In 1984, Kim and I were very hungry and very foolish.
And Steve Jobs is correct. Being hungry and foolish has been a good thing. If we had not taken our leap of faith into the unknown, we would never have become friends with John Denver, spent an hour with Oprah Winfrey on her television show, co-authored books with Donald Trump, gotten to know Steve Forbes, been granted audiences with world leaders like Shimon Peres, President of Israel, and, most importantly, traveled the world to meet millions of great people like you.
It’s been great being hungry and foolish and I have no plans to change the way I operate.
There are a number of questions I would like you to ask yourself:
1. If I connect the dots of my past, where is my future going?
2. When I was a kid, what questions did I want answered?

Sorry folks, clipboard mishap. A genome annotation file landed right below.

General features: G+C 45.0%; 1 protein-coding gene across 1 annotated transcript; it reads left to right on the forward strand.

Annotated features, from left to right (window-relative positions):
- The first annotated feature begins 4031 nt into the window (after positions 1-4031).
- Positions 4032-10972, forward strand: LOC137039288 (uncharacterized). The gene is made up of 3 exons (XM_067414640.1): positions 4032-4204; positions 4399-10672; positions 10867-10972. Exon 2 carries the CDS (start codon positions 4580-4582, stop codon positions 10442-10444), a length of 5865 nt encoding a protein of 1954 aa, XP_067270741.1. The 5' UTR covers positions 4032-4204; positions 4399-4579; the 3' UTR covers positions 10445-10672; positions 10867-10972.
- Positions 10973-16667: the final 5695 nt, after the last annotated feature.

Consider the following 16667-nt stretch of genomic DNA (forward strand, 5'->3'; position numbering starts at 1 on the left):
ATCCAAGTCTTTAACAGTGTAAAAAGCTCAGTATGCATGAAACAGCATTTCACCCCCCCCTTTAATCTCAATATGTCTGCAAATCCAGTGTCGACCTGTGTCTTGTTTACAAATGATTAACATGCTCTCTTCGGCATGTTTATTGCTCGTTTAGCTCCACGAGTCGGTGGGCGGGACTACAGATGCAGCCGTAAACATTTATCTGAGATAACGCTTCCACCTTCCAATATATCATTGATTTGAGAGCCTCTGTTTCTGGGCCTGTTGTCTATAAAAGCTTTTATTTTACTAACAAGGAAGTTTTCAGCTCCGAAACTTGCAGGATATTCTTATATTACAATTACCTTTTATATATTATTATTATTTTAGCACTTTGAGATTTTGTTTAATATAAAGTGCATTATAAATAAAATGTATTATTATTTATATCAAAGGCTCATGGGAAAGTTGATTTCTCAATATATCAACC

3. What do I see that needs to be done—and that no one else is doing?
This is a very important question. Because if you do what needs to be done, without being told how to do it, your true genius will emerge.
4. What cause am I willing to be hungry and foolish for?
5. How much good is my work doing for the world?
That question pushed me over the edge. When I stepped back and looked at my rock-and-roll business, the answer to that question was, “Not much.” I was working hard, making money, but not doing much for the world.